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It's Not Only Rock 'n' Roll Jenny Boyd

It’s Not Only Rock ‘n’ Roll, Part 3

1985-ral-outtakeHere is another excerpt from It’s Not Only Rock ‘n’ Roll: Iconic Musicians Reveal the Source of Their Creativity by Jenny Boyd with Holly George-Warren.

Chemicals and Creativity

Stevie Nicks described how in the past she used drugs and alcohol to assuage her fears of performing. She, like Eric [Clapton], has found that once onstage she can rid herself of fright simply through performance.

“In the beginning [stimulants] made you brave. You’re scared to walk onstage in front of a bunch of people. Last night [performing at a club] in front of only 200 people, my knees were knocking together. I was holding onto the microphone and my hand was shaking because I was so nervous. The old days to get away from that you have a drink, or whatever anybody does, and you got brave and so you don’t have to experience that terrible fear. I get terrible stage fright where I’m very, very nervous. The last 10 minutes before I go on, my hands are really shaking to the point of having a lot of trouble working with my makeup or anything. It hits me about 15 minutes before we go on. I’m almost sick to my stomach and it’s difficult for me. It used to be that you’d have a shot of vodka and tonic and you’d calm down.

“[But] the second I’m onstage [I realize that] I’m not nervous anymore. I think I’m going to be, I think I’m going to be nervous all the way through the song, but I’m not. The second I walk out, and the second I start to sing, it just goes away, and I’m totally confident. I know now that once I’m out there, I’m fine. That’s probably why in the old days people did start doing drugs and stuff because they were simply afraid. Then that becomes a habit; you think you absolutely can’t do it without it.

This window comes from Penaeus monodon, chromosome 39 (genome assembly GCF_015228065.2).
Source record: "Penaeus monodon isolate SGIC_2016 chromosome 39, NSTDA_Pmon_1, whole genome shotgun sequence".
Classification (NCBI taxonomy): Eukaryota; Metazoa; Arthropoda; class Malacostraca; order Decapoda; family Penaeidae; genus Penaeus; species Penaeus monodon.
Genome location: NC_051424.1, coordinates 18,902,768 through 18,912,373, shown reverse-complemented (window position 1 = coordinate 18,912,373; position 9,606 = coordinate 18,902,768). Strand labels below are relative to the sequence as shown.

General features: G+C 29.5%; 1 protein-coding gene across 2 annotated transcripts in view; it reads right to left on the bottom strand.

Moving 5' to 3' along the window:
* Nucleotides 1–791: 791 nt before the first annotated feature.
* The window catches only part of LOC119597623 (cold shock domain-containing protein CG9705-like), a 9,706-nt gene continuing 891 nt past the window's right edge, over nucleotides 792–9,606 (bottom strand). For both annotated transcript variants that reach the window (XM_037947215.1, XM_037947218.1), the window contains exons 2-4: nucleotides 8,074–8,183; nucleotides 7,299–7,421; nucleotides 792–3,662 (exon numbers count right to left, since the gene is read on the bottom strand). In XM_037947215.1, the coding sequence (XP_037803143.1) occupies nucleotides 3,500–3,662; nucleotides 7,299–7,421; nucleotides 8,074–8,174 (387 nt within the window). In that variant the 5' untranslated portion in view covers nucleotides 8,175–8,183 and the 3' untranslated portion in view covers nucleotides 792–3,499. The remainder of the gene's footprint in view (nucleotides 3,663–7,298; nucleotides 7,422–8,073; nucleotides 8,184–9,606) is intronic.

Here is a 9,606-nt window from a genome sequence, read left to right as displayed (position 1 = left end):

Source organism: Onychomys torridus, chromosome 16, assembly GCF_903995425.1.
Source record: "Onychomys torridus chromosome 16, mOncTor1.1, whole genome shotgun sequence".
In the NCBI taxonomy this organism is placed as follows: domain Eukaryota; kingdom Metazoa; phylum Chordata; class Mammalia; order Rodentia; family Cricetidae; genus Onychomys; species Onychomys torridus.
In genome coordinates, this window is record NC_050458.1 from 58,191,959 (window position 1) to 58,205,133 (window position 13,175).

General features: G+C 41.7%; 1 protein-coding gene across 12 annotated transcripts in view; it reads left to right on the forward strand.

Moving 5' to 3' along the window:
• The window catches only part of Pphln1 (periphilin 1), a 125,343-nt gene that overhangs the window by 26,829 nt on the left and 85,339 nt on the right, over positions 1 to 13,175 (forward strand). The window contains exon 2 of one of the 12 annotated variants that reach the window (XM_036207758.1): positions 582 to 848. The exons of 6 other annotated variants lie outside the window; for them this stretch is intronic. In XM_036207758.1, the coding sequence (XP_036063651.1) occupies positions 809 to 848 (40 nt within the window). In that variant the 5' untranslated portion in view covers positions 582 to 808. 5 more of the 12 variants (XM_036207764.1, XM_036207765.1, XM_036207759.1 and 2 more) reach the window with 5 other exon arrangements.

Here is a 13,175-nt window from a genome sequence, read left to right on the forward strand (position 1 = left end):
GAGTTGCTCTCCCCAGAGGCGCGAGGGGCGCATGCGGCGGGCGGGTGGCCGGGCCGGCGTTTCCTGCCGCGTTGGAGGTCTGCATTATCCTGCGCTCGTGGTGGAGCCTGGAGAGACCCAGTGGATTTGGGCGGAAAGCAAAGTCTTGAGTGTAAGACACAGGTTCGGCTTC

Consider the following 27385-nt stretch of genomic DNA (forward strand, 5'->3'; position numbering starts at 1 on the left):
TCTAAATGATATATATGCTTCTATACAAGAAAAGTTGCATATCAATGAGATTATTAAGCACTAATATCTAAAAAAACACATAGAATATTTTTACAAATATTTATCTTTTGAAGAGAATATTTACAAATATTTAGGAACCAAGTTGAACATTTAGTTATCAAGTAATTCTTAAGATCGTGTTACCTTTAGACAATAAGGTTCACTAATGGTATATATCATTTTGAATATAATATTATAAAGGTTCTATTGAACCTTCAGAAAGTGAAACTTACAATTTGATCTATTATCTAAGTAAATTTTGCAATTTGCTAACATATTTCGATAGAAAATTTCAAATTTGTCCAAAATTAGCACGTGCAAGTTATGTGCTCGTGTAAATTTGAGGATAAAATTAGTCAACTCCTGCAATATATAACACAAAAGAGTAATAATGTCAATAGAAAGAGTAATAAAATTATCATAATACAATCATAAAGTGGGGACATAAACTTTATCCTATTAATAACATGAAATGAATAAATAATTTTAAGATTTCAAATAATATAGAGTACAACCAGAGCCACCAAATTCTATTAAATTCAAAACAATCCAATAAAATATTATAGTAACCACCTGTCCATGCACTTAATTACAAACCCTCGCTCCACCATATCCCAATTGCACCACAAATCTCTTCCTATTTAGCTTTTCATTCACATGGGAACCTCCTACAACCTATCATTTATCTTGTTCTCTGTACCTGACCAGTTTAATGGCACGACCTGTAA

“A lot of use realize we’re really lucky to be alive. The ones of us who did make it pretty much cherish the fact that we are alive. You have to learn if you can’t depend on yourself without [chemicals], you might as well stop doing it and go do something else, because it isn’t worth dying for.”

In the past Stevie used chemicals not only to get through performances, she said, but as a crutch for writing. “As far as being creative, [chemicals], made you feel that you were braver, so you were more likely to say more, to write down more, to give away more of the secret or to maybe say too much, and that’s the vicious cycle of drugs and alcohol. You think it’s making you better and in the long run it’s not. It’s taking away the actual essence of what you started out to do.”

Stevie also spoke of her difficulties adapting to a creative life without drugs. “It’s hard to adjust back; it’s hard for everybody. Some people have and some haven’t, and I wonder sometimes who will be the ones… I know we will lose a few more and I think, thank God, it’s not going to be me. Because I’m definitely going to be sitting in my rocking chair on my porch somewhere when I’m 80 years old, and I’m not going to be one of those people who they have a TV special on, and people sit around and cry. But it is difficult, and probably will always be difficult to accept this whole life in a different way. Because for so long it was lived under that dream cloud, dream child world of different kinds of drugs.”